Migration from LDAP to OIDC: Forgejo

This article is part of a series:
  1. Forgejo
  2. Nextcloud
  3. Matrix

In my hackerspace we operate various services for our members. Up until this month, most of these services used to do user authentication against a LDAP server. For a multitude of reasons, we replaced the LDAP server with an OpenID Connect SSO using a Keycloak server as the OIDC Identity Provider.

In this series of articles I summarize the efforts required to migrate each of the services from LDAP to OIDC authentication. This article covers the setup and migration in Forgejo.

OIDC Setup in Forgejo

Forgejo is a fork of the Gitea Git hosting platform that has emerged recently as a result of the takeover of the Gitea project by for-profit Gitea Ltd. Since both projects are still mostly identical at the time of writing, this section should apply 1:1 to Gitea as well.

To get started, sign into Forgejo as an admin user and create a new authentication source in the settings:

  • Choose OAuth2 as the authentication type and OpenID Connect as OAuth2 provider.
  • Fill in the Client ID and Client Secret as well as the auto-discovery URL.
  • Use at least openid profile email as the scope, and expand as necessary.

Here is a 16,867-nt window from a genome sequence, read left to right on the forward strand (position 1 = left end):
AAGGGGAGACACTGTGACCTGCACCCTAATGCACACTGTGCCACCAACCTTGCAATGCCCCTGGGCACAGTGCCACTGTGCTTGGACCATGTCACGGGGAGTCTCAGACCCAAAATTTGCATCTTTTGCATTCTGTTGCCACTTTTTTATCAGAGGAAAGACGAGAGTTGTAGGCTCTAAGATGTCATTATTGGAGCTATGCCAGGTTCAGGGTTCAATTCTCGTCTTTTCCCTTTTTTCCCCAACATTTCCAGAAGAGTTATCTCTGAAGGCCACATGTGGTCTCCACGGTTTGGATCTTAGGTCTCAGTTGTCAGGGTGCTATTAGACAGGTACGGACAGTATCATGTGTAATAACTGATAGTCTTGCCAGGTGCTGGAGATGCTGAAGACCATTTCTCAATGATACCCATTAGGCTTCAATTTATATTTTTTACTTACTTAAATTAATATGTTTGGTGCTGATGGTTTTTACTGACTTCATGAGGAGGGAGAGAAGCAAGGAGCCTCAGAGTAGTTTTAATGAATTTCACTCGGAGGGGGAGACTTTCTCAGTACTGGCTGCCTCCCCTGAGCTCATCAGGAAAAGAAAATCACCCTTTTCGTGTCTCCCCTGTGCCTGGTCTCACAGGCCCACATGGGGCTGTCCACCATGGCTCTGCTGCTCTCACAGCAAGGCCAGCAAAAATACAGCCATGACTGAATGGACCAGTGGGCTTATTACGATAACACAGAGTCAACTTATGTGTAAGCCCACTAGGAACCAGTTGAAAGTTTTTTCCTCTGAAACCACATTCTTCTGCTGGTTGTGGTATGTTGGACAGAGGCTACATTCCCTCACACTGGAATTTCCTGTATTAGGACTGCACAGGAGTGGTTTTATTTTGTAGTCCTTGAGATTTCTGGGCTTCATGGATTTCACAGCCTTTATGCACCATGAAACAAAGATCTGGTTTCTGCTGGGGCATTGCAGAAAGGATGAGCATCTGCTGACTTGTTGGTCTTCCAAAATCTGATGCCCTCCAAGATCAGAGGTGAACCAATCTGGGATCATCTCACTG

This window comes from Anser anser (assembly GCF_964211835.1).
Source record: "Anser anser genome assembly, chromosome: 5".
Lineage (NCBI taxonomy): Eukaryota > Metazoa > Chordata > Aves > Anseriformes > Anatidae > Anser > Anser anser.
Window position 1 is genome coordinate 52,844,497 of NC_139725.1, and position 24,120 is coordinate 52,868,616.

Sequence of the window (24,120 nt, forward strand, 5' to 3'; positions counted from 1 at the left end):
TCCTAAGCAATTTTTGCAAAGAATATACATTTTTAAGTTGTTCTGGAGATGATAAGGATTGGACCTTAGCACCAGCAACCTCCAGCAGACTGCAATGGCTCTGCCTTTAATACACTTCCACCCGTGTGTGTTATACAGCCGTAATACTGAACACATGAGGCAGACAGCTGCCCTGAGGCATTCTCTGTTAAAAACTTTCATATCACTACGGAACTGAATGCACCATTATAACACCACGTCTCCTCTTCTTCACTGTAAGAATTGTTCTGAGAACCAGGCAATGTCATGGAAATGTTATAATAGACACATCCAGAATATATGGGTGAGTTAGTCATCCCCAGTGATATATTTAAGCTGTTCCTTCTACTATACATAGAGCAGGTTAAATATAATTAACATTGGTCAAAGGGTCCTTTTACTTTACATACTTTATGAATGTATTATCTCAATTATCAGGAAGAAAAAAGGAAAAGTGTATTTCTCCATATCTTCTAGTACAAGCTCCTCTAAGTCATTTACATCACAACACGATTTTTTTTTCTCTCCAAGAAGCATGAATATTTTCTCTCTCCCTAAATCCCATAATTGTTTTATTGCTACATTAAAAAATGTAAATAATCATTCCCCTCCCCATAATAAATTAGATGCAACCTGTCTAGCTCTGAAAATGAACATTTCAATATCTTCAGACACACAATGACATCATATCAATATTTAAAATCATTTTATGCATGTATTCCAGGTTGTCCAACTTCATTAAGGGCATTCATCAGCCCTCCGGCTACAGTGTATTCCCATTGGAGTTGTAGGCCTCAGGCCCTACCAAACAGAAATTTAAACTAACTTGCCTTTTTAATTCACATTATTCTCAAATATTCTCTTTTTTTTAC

Once the authentication source is created and enabled, users can start signing in via OIDC. If a user has already signed in before using their LDAP password, they will be prompted for said password in order to "link" their OIDC user to the existing LDAP user. Whether users actually do this or not does not affect the migration.

Migration of Users From LDAP to OIDC

To understand the next migration steps, we first need to get an overview of the different types of names used to identify users in Forgejo:

  • The username is the name users are known as within Forgejo. You can consider this name to be a primary key (though not exactly true at the database schema level).
  • The display name is the name shown in the web UI.
  • The authentication sign-in name is the name provided by the authentication source.

This decoupling of the username and authentication name simplifies the migration a lot. With an LDAP authentication source, the authentication name is configurable - usually you'd choose an LDAP attribute such as uid or sAMAccoutName or (if you are really concerned about all-time uniqueness) objectGUID.

For the OIDC authentication source, the authentication name is not configurable - Forgejo insists on using the OIDC Subject Identifier (the sub key in the id_token). Keycloak generates an UUID for the subject identifier. Fortunately, Forgejo is smart enough to also consider the preferred_username token claim, and maps it to the Forgejo username - and prompts an already existing user for linking the account, as mentioned above.

However, since we wanted to disable LDAP authentication, this account linking would not have worked, so we needed to change the mapping for all users. For this, you need to obtain the subject ids and usernames of all users in Keycloak - this is most easily done by asking Keycloak's database (using PostgreSQL in this case):